How Fred Shilmover grew InsightSquared by not going global2 min read
Focus on just a few things and do them really well, the old startup adage goes. And as often the case, it is a sentiment much easier said than done.
Fred Shilmover, CEO and co-founder of InsightSquared, has made it his prerogative to learn how to be disciplined and tame the appetite for doing everything he wishes he could.
Suffice to say, he succeeded.
It is the discipline and the calculated decision making that are central to InsightSquared’s success, seven years on the journey. It has been there since day -1, back when Fred applied for an MBA to figure out what SaaS company he wanted to create.
Surrounded by great minds at Harvard Business School, whose analytics skills fascinated him, he wondered if there was a way to productise this business intelligence knowledge. Furthermore, a summer internship at Salesforce showed him that even the SaaS behemoth used Microsoft Excel for certain analyses. This sealed the determination to put his business intelligence ideas in the cloud and start InsightSquared.
But not before proper research what would be of most value to people. During that time his mother would introduce him as her unemployed son. Eventually, he figured that to deliver the best value to customers and not have a bloated product, the focus should be only on revenue.
A lucky early sale to a cohort of similar companies showed a pattern that what they were onto made sense. Fred created a prototype putting together loads of spreadsheets and gave that to his co-founders to build a product. In the first year, he made all the sales. Somewhere there Fred made the decision that sales efforts would be focused solely on The North American market.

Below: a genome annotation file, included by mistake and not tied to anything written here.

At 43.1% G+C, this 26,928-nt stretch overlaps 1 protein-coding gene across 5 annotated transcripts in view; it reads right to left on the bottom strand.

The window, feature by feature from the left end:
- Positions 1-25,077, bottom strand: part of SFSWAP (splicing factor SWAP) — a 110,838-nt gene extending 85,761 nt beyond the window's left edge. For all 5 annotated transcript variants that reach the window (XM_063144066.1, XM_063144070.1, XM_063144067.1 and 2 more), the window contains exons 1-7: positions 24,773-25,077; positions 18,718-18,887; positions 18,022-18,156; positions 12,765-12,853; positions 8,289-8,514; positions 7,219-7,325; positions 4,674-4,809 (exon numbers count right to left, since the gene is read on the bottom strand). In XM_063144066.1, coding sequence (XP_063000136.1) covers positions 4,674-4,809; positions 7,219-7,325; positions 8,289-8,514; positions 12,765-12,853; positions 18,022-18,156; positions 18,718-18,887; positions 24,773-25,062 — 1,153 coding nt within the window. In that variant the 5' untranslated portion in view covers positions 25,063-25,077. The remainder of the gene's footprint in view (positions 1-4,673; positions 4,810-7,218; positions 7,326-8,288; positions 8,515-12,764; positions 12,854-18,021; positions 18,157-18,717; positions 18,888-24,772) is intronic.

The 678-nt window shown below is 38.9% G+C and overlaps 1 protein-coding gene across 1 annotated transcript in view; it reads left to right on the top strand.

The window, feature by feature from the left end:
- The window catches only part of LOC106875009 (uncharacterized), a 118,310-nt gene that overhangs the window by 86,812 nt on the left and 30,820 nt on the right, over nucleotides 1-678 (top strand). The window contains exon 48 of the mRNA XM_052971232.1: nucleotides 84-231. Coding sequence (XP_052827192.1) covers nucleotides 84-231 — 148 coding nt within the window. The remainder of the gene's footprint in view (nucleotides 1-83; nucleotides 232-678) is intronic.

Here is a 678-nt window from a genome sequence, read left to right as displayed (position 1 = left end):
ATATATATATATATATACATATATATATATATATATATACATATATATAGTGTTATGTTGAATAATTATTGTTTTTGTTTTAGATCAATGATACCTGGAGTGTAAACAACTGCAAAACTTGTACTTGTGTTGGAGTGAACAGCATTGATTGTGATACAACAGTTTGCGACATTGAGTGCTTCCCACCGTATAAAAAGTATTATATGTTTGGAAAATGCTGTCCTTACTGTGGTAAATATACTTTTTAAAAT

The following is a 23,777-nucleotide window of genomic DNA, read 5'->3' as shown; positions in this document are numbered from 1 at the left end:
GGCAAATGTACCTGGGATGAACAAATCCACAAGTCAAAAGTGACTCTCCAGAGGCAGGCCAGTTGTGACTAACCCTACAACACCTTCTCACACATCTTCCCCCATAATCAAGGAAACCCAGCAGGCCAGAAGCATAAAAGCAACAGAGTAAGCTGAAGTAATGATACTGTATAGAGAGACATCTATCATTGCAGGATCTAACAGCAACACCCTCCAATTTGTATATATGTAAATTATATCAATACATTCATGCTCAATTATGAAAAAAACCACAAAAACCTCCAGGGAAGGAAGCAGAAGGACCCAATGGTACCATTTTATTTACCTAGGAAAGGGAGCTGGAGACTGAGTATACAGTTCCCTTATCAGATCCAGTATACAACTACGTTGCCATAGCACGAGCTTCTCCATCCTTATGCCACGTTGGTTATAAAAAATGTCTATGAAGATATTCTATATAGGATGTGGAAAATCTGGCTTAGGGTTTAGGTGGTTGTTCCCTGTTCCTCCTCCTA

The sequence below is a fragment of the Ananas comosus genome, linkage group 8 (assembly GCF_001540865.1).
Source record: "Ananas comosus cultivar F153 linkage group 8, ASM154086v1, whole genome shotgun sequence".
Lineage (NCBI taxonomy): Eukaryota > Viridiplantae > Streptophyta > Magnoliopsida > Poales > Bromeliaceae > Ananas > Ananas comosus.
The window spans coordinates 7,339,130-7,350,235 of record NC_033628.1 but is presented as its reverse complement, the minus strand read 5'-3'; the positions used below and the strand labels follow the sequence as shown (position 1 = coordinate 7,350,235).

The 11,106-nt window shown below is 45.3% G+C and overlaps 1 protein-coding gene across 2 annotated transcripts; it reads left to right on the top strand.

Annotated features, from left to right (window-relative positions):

With that geographical focus, InsightSquared now has close to 1000 customers, has banked $27 million in funding and employs 130 people. And while Europe and other emerging markets will eventually be ventured, for the time being, Fred is keeping that focus.
In that, he is a prime example that to grow, SaaS founders have to do less.
Listen to learn how he has kept his focus on:
- Why a CEO should do a tour of duty for all main functions
- How to avoid building the wrong product at the start
- What is the cost of defocusing
- How to manage your appetite when you are hungry for many things
- How the strategy of a company should change through its different stages
Sign up to our newsletter
LATEST | POSTS
Creating a SaaS, from Idea to Securing first Funding with Maria Wlosinska (Unlock)
This episode’s guest is Maria Wlosinska, CEO & Co-Founder of Unlock. Maria shares her story of how she created her SaaS, Unlock, with Alex Theuma, CEO of SaaStock. Maria emphasises how important it is to be close to your customers as a founder – she recalls contacting customers after being rejected during her fundraising which…
Case Study: Second-time founder on launching Akoova with Osvaldo Spadano (Akoova)
This episode’s guest is Osvaldo Spadano, Founder & CEO of Akoova. Osvaldo discusses becoming a second-time founder and launching Akoova with Alexander Theuma, CEO of SaaStock. A learning that Osvaldo shares is not to keep your eyes on the prize and be so caught up in what the results are going to be – they…
Top Mistakes CEOS make when scaling from $10MM to $100MM with Shelley Perry (Scalelogix Ventures)
This episode’s guest is Shelley Perry, General Partner of Scalelogix Ventures. Shelley discusses the top mistakes that CEOs make when scaling from $10MM to $100MM. The first mistake Shelley discusses when CEOs are scaling is that they don’t understand what advice they should filter out, which advice they should gravitate to or how to put…